Courtesy Photo

¡VIVA EL ARTE! As Cathy Murillo detailed in her Independent cover story recently, something fairly remarkable has snuck into Santa Barbara’s cultural calendar in the last few years, via the unique UCSB-sponsored series ¡Viva el Arte de Santa Bárbara! For any of us who have latched onto its splendors—as a portal into musical terrain essentially hiding in plain sight, just south of the border—the series handily earns its exclamation marks.

Tapping the rich folkloric vein of mostly Mexican regional music styles, including generous doses of top-notch mariachi, splashes of brassy banda, and other styles, this series offers a sturdy roster of free-to-the-public concerts, at Isla Vista Theater, Guadalupe’s Royal Theatre, and the Marjorie Luke Theatre on consecutive weekend nights. The Luke’s two performances on Sundays have been my point of contact, and a fine, fitting house it is. Educational encounters occur in the margins, and each of the hosting venues collaborates as a full partner, allowing the project to live and thrive.

For anyone as yet unhip to the series’ pleasures, this week’s guest is a very fine place to start: Grupo Arpex is a proud proponent of the rarely heard conjunto de arpa grande, straight outta Michoacán, and with a heritage going back to the beginnings of the much better-known and widely practiced mariachi. Formed 10 years ago by cofounders Miguel Prado Mora (on the “arpa grande,” aka “big harp”) and vihuela player Roman Isabel Ramos Gomez, the musicians decided to dig into the roots of their background. In 2006, the band put out Tierra Caliente, an album of enticing, rootsy Michoacán music on the Smithsonian Folkways label, a sure imprimatur of respect and acknowledgement from a label—and institution—known for celebrating and preserving some of the worthiest “world music” and regional styles.

“Tierra caliente” is both the home turf of the musicians, now based in California’s Central Valley, and also a shorthand description for this ancient, pre-mariachi style. Call Grupo Arpex vintage American music, “world music,” or Mexican regional music, but the sound is a winning one, by whatever category.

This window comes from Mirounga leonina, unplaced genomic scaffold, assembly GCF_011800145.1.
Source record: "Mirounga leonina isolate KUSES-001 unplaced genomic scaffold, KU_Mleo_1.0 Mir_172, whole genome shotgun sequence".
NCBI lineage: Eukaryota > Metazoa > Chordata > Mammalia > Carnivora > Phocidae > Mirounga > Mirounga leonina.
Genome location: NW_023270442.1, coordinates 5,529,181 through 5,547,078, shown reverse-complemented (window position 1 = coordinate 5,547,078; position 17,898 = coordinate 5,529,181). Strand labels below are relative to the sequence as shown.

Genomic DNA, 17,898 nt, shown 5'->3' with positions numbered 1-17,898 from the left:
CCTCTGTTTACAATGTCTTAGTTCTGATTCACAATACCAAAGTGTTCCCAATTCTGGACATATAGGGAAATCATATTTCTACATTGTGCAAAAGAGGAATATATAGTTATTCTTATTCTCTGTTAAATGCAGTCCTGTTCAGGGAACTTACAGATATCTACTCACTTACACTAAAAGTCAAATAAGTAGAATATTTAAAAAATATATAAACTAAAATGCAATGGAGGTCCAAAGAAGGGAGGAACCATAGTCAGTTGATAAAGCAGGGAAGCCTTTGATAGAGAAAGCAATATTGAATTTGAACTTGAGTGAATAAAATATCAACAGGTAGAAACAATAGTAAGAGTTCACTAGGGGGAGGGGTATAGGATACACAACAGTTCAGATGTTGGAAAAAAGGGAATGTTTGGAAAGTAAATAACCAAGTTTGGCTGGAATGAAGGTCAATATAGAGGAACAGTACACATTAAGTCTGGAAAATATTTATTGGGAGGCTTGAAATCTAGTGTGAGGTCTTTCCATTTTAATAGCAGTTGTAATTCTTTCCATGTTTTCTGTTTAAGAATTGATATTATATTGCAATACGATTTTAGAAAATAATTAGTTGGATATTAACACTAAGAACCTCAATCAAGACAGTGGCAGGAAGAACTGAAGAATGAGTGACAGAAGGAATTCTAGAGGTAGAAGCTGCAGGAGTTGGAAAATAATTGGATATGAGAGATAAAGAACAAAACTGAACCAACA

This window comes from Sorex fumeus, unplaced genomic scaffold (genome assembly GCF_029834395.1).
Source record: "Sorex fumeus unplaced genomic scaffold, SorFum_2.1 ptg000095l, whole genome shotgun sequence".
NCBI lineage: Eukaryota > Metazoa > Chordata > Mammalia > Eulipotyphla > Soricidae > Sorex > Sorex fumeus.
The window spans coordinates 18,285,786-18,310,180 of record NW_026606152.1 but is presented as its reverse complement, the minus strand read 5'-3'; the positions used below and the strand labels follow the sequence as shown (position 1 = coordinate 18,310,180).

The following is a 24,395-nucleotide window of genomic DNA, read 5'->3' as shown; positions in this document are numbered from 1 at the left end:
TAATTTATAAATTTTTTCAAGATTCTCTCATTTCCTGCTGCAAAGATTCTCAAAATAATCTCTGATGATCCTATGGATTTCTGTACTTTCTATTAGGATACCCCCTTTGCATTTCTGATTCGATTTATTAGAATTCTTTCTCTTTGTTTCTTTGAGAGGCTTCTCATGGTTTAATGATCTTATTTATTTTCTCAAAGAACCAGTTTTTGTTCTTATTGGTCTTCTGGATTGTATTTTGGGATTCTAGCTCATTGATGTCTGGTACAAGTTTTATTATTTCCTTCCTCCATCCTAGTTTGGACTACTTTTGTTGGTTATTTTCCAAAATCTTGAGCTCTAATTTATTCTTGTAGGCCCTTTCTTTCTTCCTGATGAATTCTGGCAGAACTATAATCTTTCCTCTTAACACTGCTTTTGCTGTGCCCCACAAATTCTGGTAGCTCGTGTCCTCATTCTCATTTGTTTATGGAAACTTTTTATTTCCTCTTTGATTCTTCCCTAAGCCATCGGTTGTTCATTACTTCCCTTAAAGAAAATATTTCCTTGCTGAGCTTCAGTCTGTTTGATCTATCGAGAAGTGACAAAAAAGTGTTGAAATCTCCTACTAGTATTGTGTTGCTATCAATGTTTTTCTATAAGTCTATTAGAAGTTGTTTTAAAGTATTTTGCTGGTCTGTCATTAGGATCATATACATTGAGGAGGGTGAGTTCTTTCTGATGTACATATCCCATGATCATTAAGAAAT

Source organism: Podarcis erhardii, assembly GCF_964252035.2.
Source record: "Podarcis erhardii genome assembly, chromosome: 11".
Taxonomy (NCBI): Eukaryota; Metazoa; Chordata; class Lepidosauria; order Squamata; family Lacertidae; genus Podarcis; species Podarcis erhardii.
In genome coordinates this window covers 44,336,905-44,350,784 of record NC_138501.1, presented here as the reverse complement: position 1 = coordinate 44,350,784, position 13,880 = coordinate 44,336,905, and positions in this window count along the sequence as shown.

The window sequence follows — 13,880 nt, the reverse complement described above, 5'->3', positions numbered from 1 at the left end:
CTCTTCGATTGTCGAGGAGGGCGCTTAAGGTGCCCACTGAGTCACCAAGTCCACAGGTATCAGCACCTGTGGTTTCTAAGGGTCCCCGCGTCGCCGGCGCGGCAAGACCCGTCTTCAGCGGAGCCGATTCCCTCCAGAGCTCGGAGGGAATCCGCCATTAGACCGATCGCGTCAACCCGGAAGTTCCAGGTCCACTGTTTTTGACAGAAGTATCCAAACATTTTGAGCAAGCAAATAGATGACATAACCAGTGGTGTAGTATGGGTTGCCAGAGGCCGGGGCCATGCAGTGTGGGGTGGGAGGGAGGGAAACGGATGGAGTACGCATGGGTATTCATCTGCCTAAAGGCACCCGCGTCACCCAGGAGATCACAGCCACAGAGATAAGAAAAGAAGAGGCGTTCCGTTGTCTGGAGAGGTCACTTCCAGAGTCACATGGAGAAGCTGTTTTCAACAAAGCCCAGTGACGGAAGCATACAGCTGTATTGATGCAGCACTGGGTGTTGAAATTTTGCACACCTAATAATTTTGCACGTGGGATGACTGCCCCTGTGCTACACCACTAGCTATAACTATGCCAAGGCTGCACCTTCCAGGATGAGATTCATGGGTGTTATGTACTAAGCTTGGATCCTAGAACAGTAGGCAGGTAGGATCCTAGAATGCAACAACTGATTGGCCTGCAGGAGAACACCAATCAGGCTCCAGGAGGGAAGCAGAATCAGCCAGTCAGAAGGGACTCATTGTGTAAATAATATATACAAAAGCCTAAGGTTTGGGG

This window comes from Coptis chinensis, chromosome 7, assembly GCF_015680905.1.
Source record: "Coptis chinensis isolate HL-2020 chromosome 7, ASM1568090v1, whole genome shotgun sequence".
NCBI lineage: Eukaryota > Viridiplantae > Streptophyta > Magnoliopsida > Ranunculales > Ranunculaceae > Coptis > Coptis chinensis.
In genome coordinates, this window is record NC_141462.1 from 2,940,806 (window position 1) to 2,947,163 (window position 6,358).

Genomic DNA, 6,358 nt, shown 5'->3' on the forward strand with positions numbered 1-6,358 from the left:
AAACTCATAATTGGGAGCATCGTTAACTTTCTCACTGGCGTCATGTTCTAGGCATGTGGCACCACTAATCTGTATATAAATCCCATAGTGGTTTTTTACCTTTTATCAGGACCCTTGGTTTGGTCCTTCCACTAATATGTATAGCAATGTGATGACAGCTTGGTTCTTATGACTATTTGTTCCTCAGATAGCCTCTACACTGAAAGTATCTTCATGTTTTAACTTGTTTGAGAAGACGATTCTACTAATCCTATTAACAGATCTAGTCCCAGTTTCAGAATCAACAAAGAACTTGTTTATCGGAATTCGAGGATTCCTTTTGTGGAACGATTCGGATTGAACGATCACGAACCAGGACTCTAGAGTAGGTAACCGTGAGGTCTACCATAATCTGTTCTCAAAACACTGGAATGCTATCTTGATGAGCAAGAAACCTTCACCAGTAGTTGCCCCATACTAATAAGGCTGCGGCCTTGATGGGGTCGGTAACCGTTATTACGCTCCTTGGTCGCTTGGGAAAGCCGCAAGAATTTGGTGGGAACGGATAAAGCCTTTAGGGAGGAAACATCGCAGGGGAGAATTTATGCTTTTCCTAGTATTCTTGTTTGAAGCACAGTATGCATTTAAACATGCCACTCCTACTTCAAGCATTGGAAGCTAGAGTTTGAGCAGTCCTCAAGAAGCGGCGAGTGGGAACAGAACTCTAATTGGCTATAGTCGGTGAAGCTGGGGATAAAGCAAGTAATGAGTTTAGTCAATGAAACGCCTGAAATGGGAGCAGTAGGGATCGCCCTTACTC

WORLDLY WEEKEND, PART TWO: Worldly musical categories get beautifully fuzzy in the case of another recommended concert this weekend, as the Bay Area-based Janam settles into the compact but warm and wondrous MultiCultural Center (MCC) Theater at UCSB on Saturday night. Check out their Myspace page; the genre description lists “Americana/Acoustic/Roots,” but that doesn’t exactly tell the story.

To plot a rough stylistic course, this fine group goes on a world tour of Eastern Europe—particularly the Balkans—and strains of Appalachian music, with no cultural jet lag. A group featuring accordion, hand drums, oud, clarinet, and other tools, the music all comes together in an organic way, however varied the influences. Founded by the engaging vocalist Juliana Graffagna, formerly singer and director of the well-known vocal group Kitka, Janam has released a fascinating album and promises to deliver some enchanting cross-cultural goods at the MCC. With these musical enticements from outside the usual North American music parade, we have two great excuses to take a break from the Santa Barbara International Film Festival’s clutches.

CLASSICAL WARES AND FARE: Thus far, 2011’s muse of classical music in Santa Barbara has been busy and generous, especially for those of us who love some 20th-century sounds in their diet. For all the goodness heard and seen at the Granada in its new, post-$50 million renovation life, classical music of the past century has been mostly a genre non grata in this house. Last week, though, we relished the sight, sound, and motion (dance-wise) of the Santa Barbara Symphony’s realization of Aaron Copland’s Appalachian Spring suite—possibly the 20th century’s feel-good masterpiece—with new homey-sweet choreography by William Soleau for the State Street Ballet. The next night, the grand little Los Angeles Chamber Orchestra, led by guest maestro Ignat Solzhenitsyn, upped the ante with Witold Lutosławski’s gutsy yet somehow poignant Musique funèbre (Funeral Music), in homage to Béla Bartók. Encore.


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